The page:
The Anderson Brothers (photo Lynn Redmile)


by David Tane


New York jazz lovers are a hardy lot. Braving the first snow storm of the season, a healthy crowd made its way downstairs to the Birdland Theatre for the Anderson Brothers’ salute to Cole Porter. It may have been cold outside but Will and Peter Anderson (Juilliard trained twin brothers) warmed up the theatre with their “Le Jazz Hot” renditions of Porter standards.

These versatile performers (they could constitute an impressive wind section all on their own) were ably assisted by pianist Jeb Patton, bassist Neal Miner and drummer Phil Stewart. On several numbers, the band was joined by vocalist Yaala Ballin, whose appealing swinging jazz inflected voice was a treat to hear although, unfortunately, less than optimal sound balance often made it difficult to hear her.

The evening followed the brothers Anderson usual format – jazz renditions of great standards interwoven with biographical tidbits from Porter’s life. Will does the talking and Peter handles the arranging chores – a division of labor which has served them well.

The show opened with Porter’s 1935 classic, “Begin The Beguine”, (written for the Broadway show, Jubilee), and made famous by Artie Shaw, which, according to Will is the longest pop song ever written. At 108 bars, nearly four times the standard 32 bar pop song, I believe it. Will and Peter put their tenor and alto saxes to good use and the song flew by effortlessly. Peter’s plaintive clarinet treatment of Porter’s comical “My Heart Belongs To Daddy,” which Mary Martin sang in her Broadway debut in the 1938 musical Leave It To Me, sent shivers of delight up my spine.

Vocalist Yaala Ballin was at home with Porter’s oft sung “I’ve Got You Under My Skin” and “I Get A Kick Out Of You.” The latter tune demonstrates Porter’s amazing facility with words – he’s deservedly been called the master of the interior rhyme – witness the last couplet of the lyric which boasts no fewer than five interior rhymes: “Flying too high with some guy in the sky is my i-dea of nothing to do.” Ms. Ballin swung with the less often heard “From This Moment On” and gave a lovely rendition of one of my favorite Porter ballads, “Every Time We Say Goodbye.” Hopefully, the kinks in the sound balance will be worked out so Ms. Ballin can be heard without straining. She deserves it.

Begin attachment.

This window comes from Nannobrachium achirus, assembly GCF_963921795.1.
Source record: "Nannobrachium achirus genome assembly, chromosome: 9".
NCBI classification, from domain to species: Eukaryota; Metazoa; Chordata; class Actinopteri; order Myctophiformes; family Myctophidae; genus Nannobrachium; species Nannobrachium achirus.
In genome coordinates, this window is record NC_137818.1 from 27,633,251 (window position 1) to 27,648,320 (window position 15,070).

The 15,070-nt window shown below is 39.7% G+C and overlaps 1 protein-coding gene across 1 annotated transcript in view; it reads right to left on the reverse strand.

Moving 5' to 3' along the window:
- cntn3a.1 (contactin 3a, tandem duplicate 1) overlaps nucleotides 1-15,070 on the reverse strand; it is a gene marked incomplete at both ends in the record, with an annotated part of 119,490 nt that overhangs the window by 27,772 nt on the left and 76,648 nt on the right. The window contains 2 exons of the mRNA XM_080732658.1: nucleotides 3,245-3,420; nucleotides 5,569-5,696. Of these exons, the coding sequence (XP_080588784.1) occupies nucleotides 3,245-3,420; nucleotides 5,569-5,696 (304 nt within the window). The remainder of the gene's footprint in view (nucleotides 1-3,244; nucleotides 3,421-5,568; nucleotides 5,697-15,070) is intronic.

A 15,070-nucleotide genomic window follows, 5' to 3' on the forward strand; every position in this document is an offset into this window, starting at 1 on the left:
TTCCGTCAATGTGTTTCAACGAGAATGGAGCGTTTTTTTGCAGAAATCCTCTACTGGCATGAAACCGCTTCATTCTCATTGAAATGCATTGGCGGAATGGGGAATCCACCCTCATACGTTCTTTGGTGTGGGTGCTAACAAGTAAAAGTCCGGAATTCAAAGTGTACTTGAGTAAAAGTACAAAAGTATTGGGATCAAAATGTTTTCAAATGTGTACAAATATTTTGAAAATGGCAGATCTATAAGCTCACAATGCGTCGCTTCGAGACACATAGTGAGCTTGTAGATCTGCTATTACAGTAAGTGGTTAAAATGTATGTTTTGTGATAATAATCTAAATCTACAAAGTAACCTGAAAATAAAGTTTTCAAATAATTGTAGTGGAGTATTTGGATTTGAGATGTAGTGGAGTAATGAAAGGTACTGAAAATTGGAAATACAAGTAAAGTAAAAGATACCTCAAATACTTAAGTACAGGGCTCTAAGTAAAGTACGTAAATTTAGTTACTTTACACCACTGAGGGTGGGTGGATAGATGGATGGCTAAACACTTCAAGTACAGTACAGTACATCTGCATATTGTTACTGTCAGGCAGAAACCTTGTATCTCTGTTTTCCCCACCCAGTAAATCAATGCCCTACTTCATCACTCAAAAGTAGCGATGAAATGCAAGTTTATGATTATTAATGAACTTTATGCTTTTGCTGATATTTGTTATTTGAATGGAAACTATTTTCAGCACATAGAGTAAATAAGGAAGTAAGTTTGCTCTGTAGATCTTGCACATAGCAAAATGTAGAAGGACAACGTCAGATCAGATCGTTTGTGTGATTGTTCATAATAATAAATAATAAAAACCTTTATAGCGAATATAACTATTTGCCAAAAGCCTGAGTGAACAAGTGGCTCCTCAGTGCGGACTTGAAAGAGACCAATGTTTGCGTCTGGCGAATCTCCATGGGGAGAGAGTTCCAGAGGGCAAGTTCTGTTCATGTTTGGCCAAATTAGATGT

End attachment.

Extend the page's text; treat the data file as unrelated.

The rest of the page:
As one of the great Broadway composer/lyricists of his day (it’s a club with a very limited membership – besides Porter, only Berlin and Loesser come to mind), it’s easy to be dazzled by Porter’s lyrics and forget how adept he was at creating beautiful melodies. Will and Peter, however, made sure to demonstrate Porter’s melodic brilliance with standout renditions of “What Is This Thing Called Love?” still fresh after 90 years, and “Night And Day,” nearly as old.

I can’t end this review without giving kudos to pianist Jeb Patton, whose facility as a jazz pianist is second to none in my book. While he provided wonderful support throughout the evening, his solo version of Porter’s “Ev’rything I Love” (an infrequently heard gem from 1941’s Let’s Face It) was fabulous and drew enthusiastic cheers from the audience.

It was the Anderson Brothers’ Birdland debut on December 2. Here’s hoping they return soon, and often.